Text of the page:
Facebook chief executive Mark Zuckerberg contacted House Speaker Nancy Pelosi (D-Calif.) in recent weeks to discuss how his company handles viral misinformation, but she has not called him back or personally replied, according to two people familiar with the exchanges.
Pelosi’s decision not to engage with Zuckerberg, one of the most powerful technology executives in the world, reflects her frustration with how Facebook handled a manipulated video clip of remarks by the speaker, said the people, who spoke on the condition of anonymity because they were not authorized to speak publicly.
The video of Pelosi’s speech at a Center for American Progress event last month, in which she said President Trump’s refusal to cooperate with congressional investigations was tantamount to a “coverup,” was edited to make her voice sound garbled and warped. The video circulated on several social platforms, including Facebook, which refused to take it down.
According to the people familiar with the matter, Pelosi has not been eager to hear Zuckerberg’s explanation for the company’s actions.
The impasse between the nation’s most powerful Democratic lawmaker and the social media titan highlights broader tensions within the Democratic Party about Facebook and the company’s efforts to counter foreign interference in elections as well as the spread of falsehoods.
A spokesman for Pelosi declined to comment. Facebook declined to comment on Zuckerberg’s private communications.
A growing number of Democratic presidential candidates have been calling for increased regulation of Facebook and other technology companies, with some contenders seeking to break up the companies and convert them into federal utilities. Earlier this month, the House’s top antitrust subcommittee announced a sweeping investigation of whether powerful Silicon Valley firms are stifling competition and putting consumers at risk. The Justice Department and the Federal Trade Commission are also probing the companies.
Amid those investigations, Zuckerberg has called for clearer regulation of technology giants, saying the companies shouldn’t make certain decisions without a more “standardized approach.”
On Thursday, the House Intelligence Committee — which Pelosi has encouraged to investigate Russian interference in the 2016 presidential election and the use of social media by foreign agents and affiliated organizations — will hold a hearing on “manipulated media and ‘deepfake’ technology.”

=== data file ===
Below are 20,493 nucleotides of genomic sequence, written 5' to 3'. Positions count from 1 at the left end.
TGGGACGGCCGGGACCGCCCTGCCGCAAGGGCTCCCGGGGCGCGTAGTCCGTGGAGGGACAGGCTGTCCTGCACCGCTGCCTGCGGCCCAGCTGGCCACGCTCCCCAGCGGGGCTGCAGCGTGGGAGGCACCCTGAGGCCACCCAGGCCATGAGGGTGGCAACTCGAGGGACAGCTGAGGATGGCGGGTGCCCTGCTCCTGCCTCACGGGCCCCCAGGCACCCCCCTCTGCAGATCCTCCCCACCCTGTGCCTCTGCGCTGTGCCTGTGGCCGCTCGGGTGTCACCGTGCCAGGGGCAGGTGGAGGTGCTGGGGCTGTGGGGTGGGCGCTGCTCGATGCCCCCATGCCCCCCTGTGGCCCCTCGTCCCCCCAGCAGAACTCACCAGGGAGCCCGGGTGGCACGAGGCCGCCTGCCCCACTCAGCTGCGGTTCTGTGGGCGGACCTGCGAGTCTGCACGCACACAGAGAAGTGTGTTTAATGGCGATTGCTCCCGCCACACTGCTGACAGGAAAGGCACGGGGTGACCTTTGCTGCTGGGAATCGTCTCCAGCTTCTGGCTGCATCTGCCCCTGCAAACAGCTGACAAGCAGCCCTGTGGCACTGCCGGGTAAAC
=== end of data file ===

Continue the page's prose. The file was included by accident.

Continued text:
Videos known as “deepfakes” are altered using artificial intelligence to create fictional or misleading content. Technology and political campaign experts say the rise of manipulated media is a significant risk in the 2020 elections, and major companies are at odds over how to handle it.
Most political campaigns depend on Facebook and Google to reach potential voters through targeted ads — and Silicon Valley is one of the Democratic Party’s hot spots for securing big donations.
But Pelosi, who is friendly with many technology sector leaders, nevertheless remains unhappy with Facebook’s decision in late May to not remove a video from its platform that was manipulated to make her seem drunk, according to the people familiar with the matter.
Although Pelosi hasn’t responded to Zuckerberg’s overtures, her staff and his staff have been in touch, the people said.
One version of the manipulated video, posted by the conservative Facebook page Politics WatchDog, was viewed millions of times. Rudolph W. Giuliani, Trump’s attorney, even tweeted a link to the altered video with the note: “What is wrong with Nancy Pelosi? Her speech pattern is bizarre.” The tweet has since been deleted.
The altered video’s dissemination highlights the way viral misinformation could shape public perceptions in the run-up to next year’s election. People who spread misinformation don’t need sophisticated technology to go viral, and crude manipulations can be used to undermine an opponent.
In declining to remove the video, Facebook cited a long-standing policy of not banning false information. While Lead Stories and PolitiFact, two independent fact-checking groups that have contracts with the social network, deemed the video “false,” Facebook said in a statement that it does not have “a policy that stipulates that the information you post on Facebook must be true.”
The company said it instead would “heavily reduce” the video’s appearances in people’s news feeds, append a small informational box alongside the video linking to the two fact-checking sites and open a pop-up box linking to “additional reporting” whenever someone clicked it.
Facebook executives recognize that the company’s approach of waiting for fact-checkers to verify information often leads to significant delays in getting accurate information to the public, and that a video can go viral well before a fact-checker reviews it, according to a person familiar with the company’s deliberations who was not authorized to speak publicly. They are also aware that even when it is reviewed by fact-checkers, the “additional reporting” notice provided to Facebook users may not go far enough in explaining the nature of the deception.